Commander-in-Chief of Ukraine's Armed Forces Oleksandr Syrskyi said on April 13 that the situation on Ukraine's eastern front has "significantly deteriorated in recent days."

Stoltenberg: US aid delay ‘had real consequences’ in Ukraine
“The Ukrainians have now, for months, been outgunned, roughly one to five, one to ten, depending on what part of the front line you are talking about,” NATO Secretary General Jens Stoltenberg said.

Russia claims to have captured Novomykhailivka, Ukraine denies

The situation in Novomykhailivka in Donetsk Oblast is "tense but under control," Yaroslav Chepurnyi, the spokesperson of Ukraine's 79th Separate Airborne Assault Brigade, told the Kyiv Independent on April 22, after Russia claimed to have captured the village earlier in the day.

Novomykhailivka is located in the region's Pokrovsk district, around 10 kilometers south of occupied Mariinka. During Ukraine's last census in 2001, the village had a population of 1,400.

Russian troops are constantly storming Ukrainian positions "with and without armored vehicles," Chepurnyi told the Kyiv Independent.

The 79th Separate Airborne Assault Brigade reported on April 19 that Russia had lost over 300 pieces of equipment over six months of fighting around Novomykhailivka.

The battle for the village has been ongoing since "the end of autumn," and it has since become the location of "one of the largest graveyards of enemy equipment of the Russian-Ukrainian war," the Brigade said

Russia concentrated as many as "30,000 fighters on the narrow section of the front" in its attempts to capture the village, according to the Brigade.

Ukraine's General Staff had mentioned the village in its morning update on April 22 as one of the locations where the Ukrainian military continues "to hold back the enemy."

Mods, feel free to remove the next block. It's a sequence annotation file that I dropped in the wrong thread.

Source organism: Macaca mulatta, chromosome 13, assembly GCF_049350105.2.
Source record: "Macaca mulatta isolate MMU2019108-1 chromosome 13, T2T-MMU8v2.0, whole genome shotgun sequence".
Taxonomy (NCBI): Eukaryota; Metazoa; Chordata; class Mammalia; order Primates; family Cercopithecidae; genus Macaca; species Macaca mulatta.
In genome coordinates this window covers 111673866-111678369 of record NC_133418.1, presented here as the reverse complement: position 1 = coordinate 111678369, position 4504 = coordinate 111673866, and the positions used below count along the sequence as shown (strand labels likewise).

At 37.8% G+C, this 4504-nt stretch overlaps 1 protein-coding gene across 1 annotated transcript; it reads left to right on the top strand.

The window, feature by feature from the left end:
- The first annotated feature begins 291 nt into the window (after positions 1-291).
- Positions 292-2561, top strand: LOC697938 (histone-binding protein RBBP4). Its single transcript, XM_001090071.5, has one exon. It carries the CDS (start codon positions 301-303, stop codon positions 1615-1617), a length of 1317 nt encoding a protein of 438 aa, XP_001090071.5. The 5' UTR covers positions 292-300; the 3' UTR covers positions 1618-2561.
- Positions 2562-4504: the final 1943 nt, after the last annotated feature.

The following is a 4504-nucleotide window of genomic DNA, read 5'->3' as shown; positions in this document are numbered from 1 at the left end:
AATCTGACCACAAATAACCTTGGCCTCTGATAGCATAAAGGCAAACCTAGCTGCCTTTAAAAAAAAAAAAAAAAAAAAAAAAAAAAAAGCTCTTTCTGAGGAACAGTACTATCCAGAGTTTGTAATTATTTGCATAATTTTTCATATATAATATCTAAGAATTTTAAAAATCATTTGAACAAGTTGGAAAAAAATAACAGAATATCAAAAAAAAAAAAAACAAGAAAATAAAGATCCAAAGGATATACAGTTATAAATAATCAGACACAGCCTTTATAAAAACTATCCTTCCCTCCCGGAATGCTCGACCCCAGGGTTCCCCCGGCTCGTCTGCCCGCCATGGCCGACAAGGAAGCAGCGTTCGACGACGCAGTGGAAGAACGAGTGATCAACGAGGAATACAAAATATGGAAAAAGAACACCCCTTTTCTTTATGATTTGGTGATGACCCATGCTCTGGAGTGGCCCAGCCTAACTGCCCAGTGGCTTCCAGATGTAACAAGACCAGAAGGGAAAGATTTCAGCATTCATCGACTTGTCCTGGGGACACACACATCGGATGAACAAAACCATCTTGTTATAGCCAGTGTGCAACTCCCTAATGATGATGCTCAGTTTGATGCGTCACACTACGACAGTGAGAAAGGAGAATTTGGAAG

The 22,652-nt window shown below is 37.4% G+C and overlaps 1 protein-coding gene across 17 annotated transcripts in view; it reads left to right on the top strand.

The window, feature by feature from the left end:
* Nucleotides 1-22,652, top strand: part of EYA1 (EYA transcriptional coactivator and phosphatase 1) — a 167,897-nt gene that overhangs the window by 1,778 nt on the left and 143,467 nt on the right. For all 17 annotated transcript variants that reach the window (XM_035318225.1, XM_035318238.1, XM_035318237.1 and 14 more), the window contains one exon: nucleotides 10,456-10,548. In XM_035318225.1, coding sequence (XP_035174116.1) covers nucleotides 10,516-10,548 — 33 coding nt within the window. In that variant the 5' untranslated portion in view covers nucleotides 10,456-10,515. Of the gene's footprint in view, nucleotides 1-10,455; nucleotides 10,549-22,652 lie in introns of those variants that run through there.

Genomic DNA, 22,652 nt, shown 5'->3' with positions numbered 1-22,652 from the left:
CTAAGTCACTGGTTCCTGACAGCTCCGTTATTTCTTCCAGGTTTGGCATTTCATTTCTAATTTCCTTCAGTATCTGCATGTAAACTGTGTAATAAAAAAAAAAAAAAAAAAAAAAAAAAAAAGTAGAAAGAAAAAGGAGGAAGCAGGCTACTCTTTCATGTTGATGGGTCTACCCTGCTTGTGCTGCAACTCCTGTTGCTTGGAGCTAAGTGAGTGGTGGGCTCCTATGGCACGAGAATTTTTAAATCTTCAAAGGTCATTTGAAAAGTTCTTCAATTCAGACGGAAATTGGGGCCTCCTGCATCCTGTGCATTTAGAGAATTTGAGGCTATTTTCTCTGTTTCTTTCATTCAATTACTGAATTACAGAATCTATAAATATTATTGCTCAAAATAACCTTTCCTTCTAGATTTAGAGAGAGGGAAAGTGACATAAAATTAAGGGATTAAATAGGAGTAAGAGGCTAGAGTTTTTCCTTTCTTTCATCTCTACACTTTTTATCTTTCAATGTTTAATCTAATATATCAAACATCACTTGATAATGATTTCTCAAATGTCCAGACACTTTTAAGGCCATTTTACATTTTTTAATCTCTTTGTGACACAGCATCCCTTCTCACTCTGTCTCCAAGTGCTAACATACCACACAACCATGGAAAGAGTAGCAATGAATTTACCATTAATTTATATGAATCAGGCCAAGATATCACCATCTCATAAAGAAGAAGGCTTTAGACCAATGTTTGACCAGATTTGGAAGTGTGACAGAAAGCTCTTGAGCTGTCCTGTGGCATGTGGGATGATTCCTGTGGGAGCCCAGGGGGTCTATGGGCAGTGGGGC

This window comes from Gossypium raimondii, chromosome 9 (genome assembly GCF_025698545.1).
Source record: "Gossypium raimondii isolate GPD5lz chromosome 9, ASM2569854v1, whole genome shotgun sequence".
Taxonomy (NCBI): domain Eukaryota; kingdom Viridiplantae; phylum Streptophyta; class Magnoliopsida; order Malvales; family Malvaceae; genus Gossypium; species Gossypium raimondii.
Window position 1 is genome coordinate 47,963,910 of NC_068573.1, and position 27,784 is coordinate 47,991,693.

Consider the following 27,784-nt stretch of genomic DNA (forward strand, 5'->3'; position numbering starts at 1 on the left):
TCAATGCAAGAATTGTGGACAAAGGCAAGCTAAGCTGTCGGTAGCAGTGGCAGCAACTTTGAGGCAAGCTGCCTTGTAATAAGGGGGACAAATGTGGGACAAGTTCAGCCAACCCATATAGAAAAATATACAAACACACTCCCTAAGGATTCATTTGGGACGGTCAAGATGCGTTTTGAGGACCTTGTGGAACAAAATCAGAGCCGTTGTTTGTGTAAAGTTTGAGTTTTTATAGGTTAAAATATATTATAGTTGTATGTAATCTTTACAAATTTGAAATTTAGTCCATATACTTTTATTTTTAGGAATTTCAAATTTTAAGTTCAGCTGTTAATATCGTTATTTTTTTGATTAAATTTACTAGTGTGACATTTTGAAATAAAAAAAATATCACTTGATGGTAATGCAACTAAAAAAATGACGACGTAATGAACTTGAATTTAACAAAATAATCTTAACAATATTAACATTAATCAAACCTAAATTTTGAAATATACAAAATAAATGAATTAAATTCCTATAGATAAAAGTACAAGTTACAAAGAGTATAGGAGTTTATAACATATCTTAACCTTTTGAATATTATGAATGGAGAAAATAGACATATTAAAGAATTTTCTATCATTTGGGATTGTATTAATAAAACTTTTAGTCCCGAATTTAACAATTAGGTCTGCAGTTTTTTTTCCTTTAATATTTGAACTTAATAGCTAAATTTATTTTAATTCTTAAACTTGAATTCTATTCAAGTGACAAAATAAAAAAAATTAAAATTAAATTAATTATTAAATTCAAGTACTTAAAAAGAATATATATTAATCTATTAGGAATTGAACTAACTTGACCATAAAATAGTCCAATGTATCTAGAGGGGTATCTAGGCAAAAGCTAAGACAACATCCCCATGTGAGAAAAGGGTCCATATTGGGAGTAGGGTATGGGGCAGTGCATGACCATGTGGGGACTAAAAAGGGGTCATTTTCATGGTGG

Russia destroys Kharkiv TV tower

Russian forces struck Kharkiv's television broadcasting tower on April 22, causing the top half of the mast to collapse.

Kharkiv Oblast Governor Oleh Syniehubov reported that television infrastructure had been attacked and explosions were heard in the city at around 4:35 p.m. local time.

No casualties were reported as people sheltered during the attack, according to Syniehubov.

"There are interruptions in the digital TV signal at the moment," the governor said.

Russian forces used a Kh-59 missile in the attack, the Prosecutor General's Office said. Russia targeted Kyiv's TV tower in March 2022.

Russia also attacked the city of Vovchansk in Kharkiv Oblast on April 22, as well as the villages of Slobozhanske and Derhachi, between 4 p.m. and 5 p.m. local time, Syniehubov said.

Russia recently intensified attacks against Kharkiv, using missiles, glide bombs, and drones to destroy energy infrastructure and kill civilians.

At the end of March, Russia destroyed all the electrical substations in Kharkiv, leaving Ukraine's second-largest city without a stable power supply.

Russian attacks over past day kill 1, injure 11, including child
Russian attacks against Ukraine over the past day killed one civilian and injured 11, regional authorities reported early on April 22.

Tusk rules out sending Patriots to Ukraine

Poland cannot transfer any Patriot systems to Ukraine as it lacks reserves of its own, but will provide other forms of assistance in terms of air defense, Prime Minister Donald Tusk told reporters on April 22.

Ukraine is facing a shortage of air defense systems amid an uptick in Russian attacks on population centers and energy infrastructure. U.S.-made Patriot systems are highly effective at intercepting Russia's ballistic and cruise missiles.

Poland has a Patriot system installed at Rzeszow airport in southeastern Poland, a key logistics hub for defense aid deliveries into Ukraine.

Sending this system to Ukraine is not an option, as it was installed by the U.S. military to protect the airfield, Tusk said.

"We don't have this reserve when it comes to Patriots," Tusk said.

Poland can provide other types of weapons that help defend Ukraine from Russian missile and drone attacks, Tusk said, without providing further details.

Germany announced on April 13 that it would provide Kyiv with an additional Patriot system, the third Patriot system Berlin has provided. German Chancellor Olaf Scholz then called on other NATO allies to do the same.

Poland has so far committed 4.301 billion euros ($4.578 billion) in support to Ukraine, 3 billion euros ($3.2 billion) of which is military aid, according to the Kiel Institute for the World Economy.

Sweden’s defense minister doesn’t rule out sending Patriots to Ukraine
Swedish Defense Minister Pal Jonson does not rule out sending Ukraine Patriot air defense systems, the Guardian reported on April 22.